By Tom Vitaglione
Imagine going to work wondering whether this is the day that your supervisor will hit you for making an error. The fear is real because you know that it has happened to co-workers. The fear distracts from your ability to perform. You would love to get out of this situation, but your options are limited, so you just have to grit your teeth and carry on.
Not so long ago, almost all students attending North Carolina’s public schools experienced a similar fear. Corporal punishment, the sanitized name for hitting students, was practiced in almost all the state’s 115 local school districts. Now we’re down to two districts – Graham and Robeson – where just two principals account for 91 percent of all occurrences of corporal punishment.
While this is a vast improvement over recent history, it’s deeply disconcerting that two principals administer corporal punishment so frequently, while the rest of the state has left the antiquated practice behind. In each district, there are circumstances of great concern.
In Graham, virtually all the corporal punishment is administered by the male principal at Robbinsville High School. The procedure (not written in policy) is to give students who have received in-school suspension the option of receiving corporal punishment in its stead. Those who choose (or are perhaps manipulated into) corporal punishment are then hit by the male principal. This includes paddling teen girls.
In Robeson, virtually all the corporal punishment occurs at Prospect Elementary, and almost all the recipients are members of the Lumbee Tribe. This is evocative of the old “Indian Schools” of the past where tribal students were subjected to harsh discipline.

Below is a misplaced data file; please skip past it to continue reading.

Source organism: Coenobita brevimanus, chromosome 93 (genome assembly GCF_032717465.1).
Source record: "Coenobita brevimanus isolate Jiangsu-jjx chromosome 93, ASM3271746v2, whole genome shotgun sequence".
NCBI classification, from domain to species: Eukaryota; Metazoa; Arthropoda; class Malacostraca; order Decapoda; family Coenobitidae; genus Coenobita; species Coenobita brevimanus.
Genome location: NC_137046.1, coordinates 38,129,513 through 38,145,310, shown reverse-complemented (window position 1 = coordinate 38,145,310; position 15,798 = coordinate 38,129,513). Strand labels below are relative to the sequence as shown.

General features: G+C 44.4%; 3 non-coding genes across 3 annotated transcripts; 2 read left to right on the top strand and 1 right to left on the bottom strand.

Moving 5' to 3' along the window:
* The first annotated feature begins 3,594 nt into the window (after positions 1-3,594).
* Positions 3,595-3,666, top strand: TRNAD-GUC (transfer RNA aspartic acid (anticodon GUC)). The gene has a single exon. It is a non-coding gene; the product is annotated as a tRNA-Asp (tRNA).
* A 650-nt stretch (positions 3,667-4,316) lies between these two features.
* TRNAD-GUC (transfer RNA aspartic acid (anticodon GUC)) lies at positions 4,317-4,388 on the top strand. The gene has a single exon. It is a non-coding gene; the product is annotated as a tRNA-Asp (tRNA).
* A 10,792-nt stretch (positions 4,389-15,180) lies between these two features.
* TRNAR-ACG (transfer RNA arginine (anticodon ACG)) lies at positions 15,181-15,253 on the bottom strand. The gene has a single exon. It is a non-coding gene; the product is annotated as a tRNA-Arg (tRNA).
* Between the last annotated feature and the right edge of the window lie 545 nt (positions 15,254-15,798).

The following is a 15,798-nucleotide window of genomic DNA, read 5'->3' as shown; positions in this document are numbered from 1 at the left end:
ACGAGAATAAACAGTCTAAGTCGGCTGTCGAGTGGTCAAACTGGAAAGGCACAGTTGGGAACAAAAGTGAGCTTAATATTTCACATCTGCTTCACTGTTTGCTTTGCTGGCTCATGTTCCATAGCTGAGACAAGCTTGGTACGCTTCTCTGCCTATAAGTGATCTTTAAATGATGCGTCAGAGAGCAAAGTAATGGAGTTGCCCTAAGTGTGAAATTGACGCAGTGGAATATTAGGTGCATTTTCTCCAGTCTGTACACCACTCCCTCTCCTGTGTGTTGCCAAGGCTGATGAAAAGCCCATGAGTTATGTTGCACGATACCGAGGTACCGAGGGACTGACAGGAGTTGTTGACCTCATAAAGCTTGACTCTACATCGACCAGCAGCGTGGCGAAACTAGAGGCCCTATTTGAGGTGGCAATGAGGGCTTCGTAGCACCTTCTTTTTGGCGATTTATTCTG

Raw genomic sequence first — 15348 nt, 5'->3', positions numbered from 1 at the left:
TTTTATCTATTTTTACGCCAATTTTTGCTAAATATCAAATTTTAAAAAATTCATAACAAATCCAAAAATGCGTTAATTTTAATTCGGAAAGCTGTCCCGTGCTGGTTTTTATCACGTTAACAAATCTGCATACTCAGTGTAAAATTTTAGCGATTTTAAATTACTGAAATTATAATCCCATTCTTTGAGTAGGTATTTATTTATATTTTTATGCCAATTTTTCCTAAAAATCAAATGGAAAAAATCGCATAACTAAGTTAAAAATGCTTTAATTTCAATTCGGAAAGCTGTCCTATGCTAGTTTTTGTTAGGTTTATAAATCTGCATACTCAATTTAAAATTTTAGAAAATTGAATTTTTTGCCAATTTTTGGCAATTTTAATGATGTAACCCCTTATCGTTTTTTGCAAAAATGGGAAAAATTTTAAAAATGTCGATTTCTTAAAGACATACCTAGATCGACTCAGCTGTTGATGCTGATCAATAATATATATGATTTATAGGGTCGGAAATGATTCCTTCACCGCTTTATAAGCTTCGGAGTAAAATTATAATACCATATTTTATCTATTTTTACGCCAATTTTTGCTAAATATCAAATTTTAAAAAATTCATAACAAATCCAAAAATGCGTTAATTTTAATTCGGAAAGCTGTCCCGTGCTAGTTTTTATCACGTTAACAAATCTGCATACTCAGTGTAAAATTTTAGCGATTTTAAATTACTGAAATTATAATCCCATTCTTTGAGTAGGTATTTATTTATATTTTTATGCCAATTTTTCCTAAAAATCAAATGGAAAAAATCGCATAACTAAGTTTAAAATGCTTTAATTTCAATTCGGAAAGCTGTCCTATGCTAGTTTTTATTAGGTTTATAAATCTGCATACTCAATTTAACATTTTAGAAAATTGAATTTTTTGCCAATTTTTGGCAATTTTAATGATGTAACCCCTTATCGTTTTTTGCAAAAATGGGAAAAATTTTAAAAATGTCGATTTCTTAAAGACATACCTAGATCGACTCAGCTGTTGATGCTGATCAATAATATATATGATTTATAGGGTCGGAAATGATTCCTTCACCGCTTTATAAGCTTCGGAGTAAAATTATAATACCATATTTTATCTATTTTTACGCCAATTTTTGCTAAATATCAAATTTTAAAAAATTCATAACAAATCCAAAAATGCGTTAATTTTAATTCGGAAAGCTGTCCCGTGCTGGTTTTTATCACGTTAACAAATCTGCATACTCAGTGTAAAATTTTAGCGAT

Because of numerous research studies, the education community now knows that corporal punishment does not improve academic performance, and is actually associated with the impairment of students’ psychological and emotional development. With these negative outcomes well-documented, it’s the responsibility of elected officials to restrain the bullying behavior of these two principals.
When all local districts used corporal punishment, it was understandable that the General Assembly left the issue to local school boards. Now, however, there are just two, and both use the practice troublingly. It would take just 26 Senators and 61 House members to not only protect the students in Robeson and graham, but also take North Carolina off the list of 19 states that still allow corporal punishment.
No child attending a public school in North Carolina should fear being hit by a teacher or principal. Most North Carolinians are shocked when they learn that corporal punishment is still legal and practiced in our public schools. It is time for our General Assembly to make corporal punishment a thing of the past.